The warning signs are there - catastrophic natural disasters around the world have had a serious impact on the food supply chain and the FAO has warned Governments that the wrong policies could see a disastrous spike in food prices in 2011. As usual those hardest hit will be the poorest segments of the population.
The FAO has issued a guide for policy-makers in developing countries, giving indications on the best policies to adopt to combat the negative impact of high food prices. Richard China, the Director of the UN Food and Agriculture Organization's Policy and Programme Development Support Division declares that in the crisis of 2007-2008, "hastily taken decisions by governments to mitigate the impact of the crises have actually contributed to or exacerbated the crisis and aggravated its impact on food insecurity".
The FAO therefore requests countries not to take short-term policies which might have negative medium or long-term effects. An example is the export restrictions practised by some countries which produced a surplus of food, which reduced the food supply in circulation in 2007-2008 and pushed up prices.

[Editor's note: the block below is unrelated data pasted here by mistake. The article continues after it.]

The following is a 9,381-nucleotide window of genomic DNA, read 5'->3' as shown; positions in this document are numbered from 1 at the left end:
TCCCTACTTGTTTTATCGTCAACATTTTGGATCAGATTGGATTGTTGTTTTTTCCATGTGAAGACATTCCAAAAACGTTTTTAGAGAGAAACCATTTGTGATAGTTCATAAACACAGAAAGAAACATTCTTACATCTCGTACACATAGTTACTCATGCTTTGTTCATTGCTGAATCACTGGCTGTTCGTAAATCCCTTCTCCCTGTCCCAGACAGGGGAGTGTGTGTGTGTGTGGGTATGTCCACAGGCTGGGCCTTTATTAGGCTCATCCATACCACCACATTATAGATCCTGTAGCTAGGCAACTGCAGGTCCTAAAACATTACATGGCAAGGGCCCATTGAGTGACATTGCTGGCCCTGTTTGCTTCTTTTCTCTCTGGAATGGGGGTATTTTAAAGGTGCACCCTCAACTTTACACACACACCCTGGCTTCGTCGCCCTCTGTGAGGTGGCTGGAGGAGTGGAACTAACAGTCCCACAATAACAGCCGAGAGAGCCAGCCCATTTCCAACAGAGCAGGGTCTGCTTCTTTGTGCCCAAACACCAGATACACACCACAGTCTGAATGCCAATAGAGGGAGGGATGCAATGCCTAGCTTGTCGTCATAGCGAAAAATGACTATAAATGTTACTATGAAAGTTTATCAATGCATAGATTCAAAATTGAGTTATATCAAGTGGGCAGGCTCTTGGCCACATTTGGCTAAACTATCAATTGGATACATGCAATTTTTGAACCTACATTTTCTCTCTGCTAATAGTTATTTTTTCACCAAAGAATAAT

The guide underlines the fact that low income developing food-deficit countries have been hardest hit by high food prices, because they are the ones who have to pay higher import prices and it quotes the example of Africa, where almost all the countries are net importers of cereals.
The signs are not good. In December 2010, the FAO Food Price Index peaked, causing the Organization to state "With this new price shock only two years after the crisis in 2007-2008, there is a serious concern now about the implications for food markets in vulnerable countries".
Natural disasters have played their part in recent months, from the fires in Russia last Summer which wiped out the harvests, floods in China, Pakistan, Australia, Columbia, Brazil and Venezuela, drought in Canada, and parts of Brazil excessive cold in Europe. 80 countries have already reported a food deficit and the global price index for basic agricultural and livestock products is currently at its highest point ever since the index was introduced twenty years ago.
Robert Zoellick, the President of the World Bank, has already warned that the current crisis will be worse than that in 2007-2008. After all, in Mexico, some foodstuffs tripled in price between September and November 2010.
Those affected are urban residents and small farmers who do not produce enough to meet all their needs; many among these populations spend up to 75% of their income on buying food. The FAO recommends a pragmatic and flexible approach adapted and tailored to local conditions. In 2007-2008, supply problems meant in practical terms that the response to higher prices in developing countries was not effective.
For the future, the UNO recommends medium-and long-term investment programmes in agricultural sectors, leading to sustainable productivity and therefore improved food security.
Sources: UNO, FAO,
Research by JD Wong